At the beginning of June an Ocean Sunfish, Mola mola, was spotted from a boat near Kimmeridge Bay. This was not totally unexpected as this species is a plankton feeder and is often associated with jellyfish which have been around in large numbers since early May. The first sign of a sunfish is usually splashing as the animal flaps its large dorsal fin at the surface of the water. Although these fish can tip the scales at a whopping 2 tonnes and produce the most eggs of any fish in the world (estimated at up to 300 million eggs at a time) the ones spotted in Dorset during the summer months are usually relatively small and described as ‘dustbin lid sized’.
Also at the beginning of June a solitary grey seal visited Kimmeridge Bay and was seen almost every day for a week feeding and bottling (relaxing in a vertical position with nose out of the water) in the sea. At the same time a dead seal carcass washed ashore causing concern that the visiting seal had died. However another sighting of the live seal in Worbarrow Bay confirmed that this was not the case. A third sighting of a grey seal was reported at Portland Bill early in July.
In July there was an unconfirmed report of a common seal pup in Poole Harbour. Common seals give birth in the summer and their pups usually start swimming within 24 hours of being born. This is unlike grey seals which give birth in the winter months to white-coated pups that normally stay on land for the first 4 weeks or so during which time they moult their white coat. It is thought that the white coats are a throw back to the last ice-age when the white coats would have camouflaged them in the snow from predators. Common seal pups have a white coat as they develop inside their mother but this is usually lost in the womb.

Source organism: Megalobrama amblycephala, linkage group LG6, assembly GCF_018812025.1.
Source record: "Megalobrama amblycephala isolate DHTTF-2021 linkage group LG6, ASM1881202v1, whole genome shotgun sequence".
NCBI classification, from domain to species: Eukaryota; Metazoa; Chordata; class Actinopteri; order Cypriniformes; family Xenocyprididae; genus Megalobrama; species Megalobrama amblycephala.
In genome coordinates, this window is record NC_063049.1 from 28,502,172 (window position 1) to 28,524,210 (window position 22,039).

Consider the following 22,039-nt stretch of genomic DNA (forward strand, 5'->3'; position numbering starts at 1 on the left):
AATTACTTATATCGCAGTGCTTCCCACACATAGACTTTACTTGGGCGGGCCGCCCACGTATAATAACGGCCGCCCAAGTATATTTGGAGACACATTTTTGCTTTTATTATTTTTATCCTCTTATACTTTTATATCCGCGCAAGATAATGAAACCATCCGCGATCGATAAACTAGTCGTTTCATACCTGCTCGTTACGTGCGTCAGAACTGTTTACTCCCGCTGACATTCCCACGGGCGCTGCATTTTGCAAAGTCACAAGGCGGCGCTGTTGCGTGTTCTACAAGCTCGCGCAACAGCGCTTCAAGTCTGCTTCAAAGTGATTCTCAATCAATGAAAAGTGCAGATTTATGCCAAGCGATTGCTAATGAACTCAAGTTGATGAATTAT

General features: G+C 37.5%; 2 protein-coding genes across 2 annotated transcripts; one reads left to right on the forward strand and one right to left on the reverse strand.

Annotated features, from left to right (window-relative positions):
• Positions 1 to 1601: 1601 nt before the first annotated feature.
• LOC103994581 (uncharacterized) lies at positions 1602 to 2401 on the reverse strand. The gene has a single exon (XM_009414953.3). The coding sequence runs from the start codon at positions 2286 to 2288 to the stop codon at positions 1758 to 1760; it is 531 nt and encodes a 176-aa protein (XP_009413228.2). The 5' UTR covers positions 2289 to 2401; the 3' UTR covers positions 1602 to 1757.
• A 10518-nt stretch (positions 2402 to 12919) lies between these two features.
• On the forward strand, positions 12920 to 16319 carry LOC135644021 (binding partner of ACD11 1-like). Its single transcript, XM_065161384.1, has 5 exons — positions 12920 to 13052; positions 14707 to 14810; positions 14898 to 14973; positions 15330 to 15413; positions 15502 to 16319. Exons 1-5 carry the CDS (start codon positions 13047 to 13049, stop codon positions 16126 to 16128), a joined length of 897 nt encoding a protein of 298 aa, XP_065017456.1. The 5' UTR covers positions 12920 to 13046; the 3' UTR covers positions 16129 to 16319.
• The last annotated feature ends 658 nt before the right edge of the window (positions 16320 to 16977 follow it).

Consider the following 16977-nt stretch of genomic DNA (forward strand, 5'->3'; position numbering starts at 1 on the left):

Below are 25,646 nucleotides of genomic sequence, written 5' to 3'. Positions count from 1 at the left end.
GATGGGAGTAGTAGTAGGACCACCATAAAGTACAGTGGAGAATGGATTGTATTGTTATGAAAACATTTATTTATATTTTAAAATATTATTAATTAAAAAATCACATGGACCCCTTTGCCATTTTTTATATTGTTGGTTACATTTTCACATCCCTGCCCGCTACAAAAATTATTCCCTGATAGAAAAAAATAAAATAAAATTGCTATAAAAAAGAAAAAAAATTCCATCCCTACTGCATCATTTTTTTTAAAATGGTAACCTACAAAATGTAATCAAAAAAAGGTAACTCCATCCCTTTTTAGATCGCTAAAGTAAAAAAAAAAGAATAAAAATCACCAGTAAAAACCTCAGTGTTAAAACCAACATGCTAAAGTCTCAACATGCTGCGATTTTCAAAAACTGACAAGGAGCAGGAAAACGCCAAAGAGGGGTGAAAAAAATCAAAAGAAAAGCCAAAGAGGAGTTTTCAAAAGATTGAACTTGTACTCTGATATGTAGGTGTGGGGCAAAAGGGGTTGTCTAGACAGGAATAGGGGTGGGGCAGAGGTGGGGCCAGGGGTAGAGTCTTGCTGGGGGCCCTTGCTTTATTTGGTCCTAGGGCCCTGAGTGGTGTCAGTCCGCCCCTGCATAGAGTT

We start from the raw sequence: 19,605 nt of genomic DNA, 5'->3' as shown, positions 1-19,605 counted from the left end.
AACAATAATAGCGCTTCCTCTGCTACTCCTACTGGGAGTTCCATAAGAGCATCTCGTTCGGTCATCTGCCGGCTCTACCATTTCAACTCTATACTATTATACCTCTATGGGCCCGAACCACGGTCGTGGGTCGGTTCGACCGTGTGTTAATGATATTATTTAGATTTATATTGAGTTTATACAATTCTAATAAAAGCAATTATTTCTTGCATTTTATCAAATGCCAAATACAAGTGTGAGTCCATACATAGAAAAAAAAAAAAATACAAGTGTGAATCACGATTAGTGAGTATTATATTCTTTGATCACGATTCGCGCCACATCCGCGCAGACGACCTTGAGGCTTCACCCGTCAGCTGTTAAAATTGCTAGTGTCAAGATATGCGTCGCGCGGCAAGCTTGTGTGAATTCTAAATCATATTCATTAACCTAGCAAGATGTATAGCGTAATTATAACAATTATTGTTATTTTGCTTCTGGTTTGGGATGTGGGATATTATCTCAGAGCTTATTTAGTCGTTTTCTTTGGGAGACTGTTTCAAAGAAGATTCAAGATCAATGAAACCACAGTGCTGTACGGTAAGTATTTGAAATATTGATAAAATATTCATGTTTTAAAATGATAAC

Dorset Wildlife Trust is currently trying to get a clearer picture of the number of seals of both species resident or semi-resident in Dorset waters. Please send any sightings with the date and location and if possible, a photograph, to
Barrel jellyfish, Rhizostoma pulmo, have continued to arrive along the Dorset coast in large numbers with specimens washing ashore at Studland and even on Brownsea Island in Poole Harbour. In early July another type of jellyfish appeared off Chesil Beach, the Compass Jellyfish, Chrysaora hysoscella. This is smaller than the barrel jellyfish, typically up to 30cm in diameter but often smaller, with brown v-shaped markings resembling the points of a compass hence the name. Unlike the barrel jellyfish this has long, fine tentacles which give a potent sting. This species is often seen here in small numbers in the summer months sometimes associated with another similar-sized stinger, the blue jellyfish, Cyanea lamarckii. The blue jellyfish is currently being seen along the Cornish coast and may well appear in Dorset over the summer, so is also one to look out for.
It is important to record jellyfish spotted either washed ashore or in the water to create a better understanding of their distribution and the environmental factors that influence this. They are a staple food of one our marine giants, the leatherback turtle which travels from its breeding area in the Caribbean to feed on jellyfish in our waters.
Baby shore crabs
Visitors to the beach at Kimmeridge over the last month have noticed large numbers of tiny but very active crabs underfoot at low tide. These are the juvenile shore crabs, Carcinus maenas, that have spent the last few weeks drifting in the sea as planktonic larvae. Having settled on the shore they now feed and grow rapidly, taking advantage of the plentiful food supply at this time of year, moulting their shells regularly as they grow. In August they are particularly noticeable because of their large numbers, openly crawling around on the beach at low tide and making it difficult to avoid treading on them. Their shells are more colourfully decorated than those of adult shore crabs in order for them to blend in with the tiny stones and broken shells of the beach and they are about the size of a raisin.
Sunfish © Julie Hatcher
Grey Seal © Julie Hatcher
Blue & Compass Jellyfish © Carol Elliott
Shore Crab Eggs © Julie Hatcher